This is why AL DÍA celebrates Hispanic Heritage in Philadelphia
We are tired of the Latino Stereotypes. How about looking for a moment at the Latino Archetypes?
America, and Philadelphia in particular, has been attracting thinkers, scientists, entrepreneurs, and visionaries of Hispanic descent ever since Hispanic military leader Bernardo de Gálvez commanded troops against the British during the American Revolution.
Take for example Ambassador Manuel Torres, who settled here in our city in 1796, 20 years after our founding fathers gathered that historic day of July the 4th, 1776, at Independence Hall, not far from where Manuel lived for over 30 years— and eventually died, before being buried in Old City with military honors by his fellow Philadelphians 195 years ago.
Or Father Felix Varela, who published in Philadelphia his historic “El Habanero” Journal in 1823, or Francisco Miranda, who met our founding fathers when he came to our city at the end of the 18th Century in search of inspiration and support for his own liberation struggle in South America.
These "Archetypes of the Hispanic Heritage" abound in our history, but today, more than ever before, they are more frequent, they are alive, and they are here playing key roles in our public life.
Take for example the honorees chosen by AL DÍA’s Hispanic Heritage 2018 Advisory Board:
- Felipe Restrepo, Judge U.S. Court of Appeals for the 3rd Circuit
- Dr. Gloria Bonilla-Santiago, Distinguished Professor, Rutgers University.
- Alba Martínez, Principal, The Vanguard Group.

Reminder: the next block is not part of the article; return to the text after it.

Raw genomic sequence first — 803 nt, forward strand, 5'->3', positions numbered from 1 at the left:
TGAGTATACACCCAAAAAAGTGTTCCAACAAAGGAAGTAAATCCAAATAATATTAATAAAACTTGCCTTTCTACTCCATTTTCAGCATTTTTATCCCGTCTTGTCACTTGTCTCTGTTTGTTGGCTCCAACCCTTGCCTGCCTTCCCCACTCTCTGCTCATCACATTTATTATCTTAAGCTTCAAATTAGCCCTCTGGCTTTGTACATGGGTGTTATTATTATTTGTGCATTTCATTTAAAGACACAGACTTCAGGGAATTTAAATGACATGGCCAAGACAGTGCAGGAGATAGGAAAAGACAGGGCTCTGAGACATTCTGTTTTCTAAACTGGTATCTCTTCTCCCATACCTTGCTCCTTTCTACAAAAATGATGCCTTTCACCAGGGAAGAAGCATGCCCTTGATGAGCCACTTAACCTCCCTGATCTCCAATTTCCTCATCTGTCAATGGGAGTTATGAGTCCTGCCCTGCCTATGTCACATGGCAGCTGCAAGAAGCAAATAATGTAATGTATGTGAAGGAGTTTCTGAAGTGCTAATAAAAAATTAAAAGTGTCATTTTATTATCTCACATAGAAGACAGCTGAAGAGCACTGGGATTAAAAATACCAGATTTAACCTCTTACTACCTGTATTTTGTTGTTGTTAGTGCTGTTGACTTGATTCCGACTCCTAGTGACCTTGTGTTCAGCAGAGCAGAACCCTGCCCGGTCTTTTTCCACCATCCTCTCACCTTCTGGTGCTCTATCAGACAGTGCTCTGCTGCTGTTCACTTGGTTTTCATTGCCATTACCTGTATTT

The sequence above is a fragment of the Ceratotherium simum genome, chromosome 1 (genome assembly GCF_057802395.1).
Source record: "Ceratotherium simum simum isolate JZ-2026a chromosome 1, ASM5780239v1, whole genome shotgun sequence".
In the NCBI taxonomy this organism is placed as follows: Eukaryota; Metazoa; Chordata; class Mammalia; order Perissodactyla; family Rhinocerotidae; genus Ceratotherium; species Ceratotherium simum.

- Peter Gonzales, President & CEO of the Welcoming Center for New Pennsylvanians.
- Dr. José Russo, Director of Fox Chase Breast Cancer Research Lab.
Notable and accomplished, they are however very little known in Philadelphia as they go totally unmentioned in our mainstream media and, furthermore, overshadowed by the constant barrage of "Stereotypes" that unfortunately prevail over that same media whenever the Latino experience is the subject.
AL DÍA’s Hispanic Heritage Awards hopes to make a contribution to the better understanding of this increasingly important part of the common American heritage by finally acknowledging each year the outstanding individuals — the Archetypes of Hispanic American Heritage, as we call them — that have chosen to live and work in Philadelphia.
By doing so, they are helping make our beloved city a multicultural urban center on the Eastern seaboard with a renewed aspiration to be, once again, a true global city — as we were in 1776, when the knowledge, brain and willpower gathered here gave birth to the political, economic and cultural miracle we call today the United States of America.
Philadelphia, August 15, 2018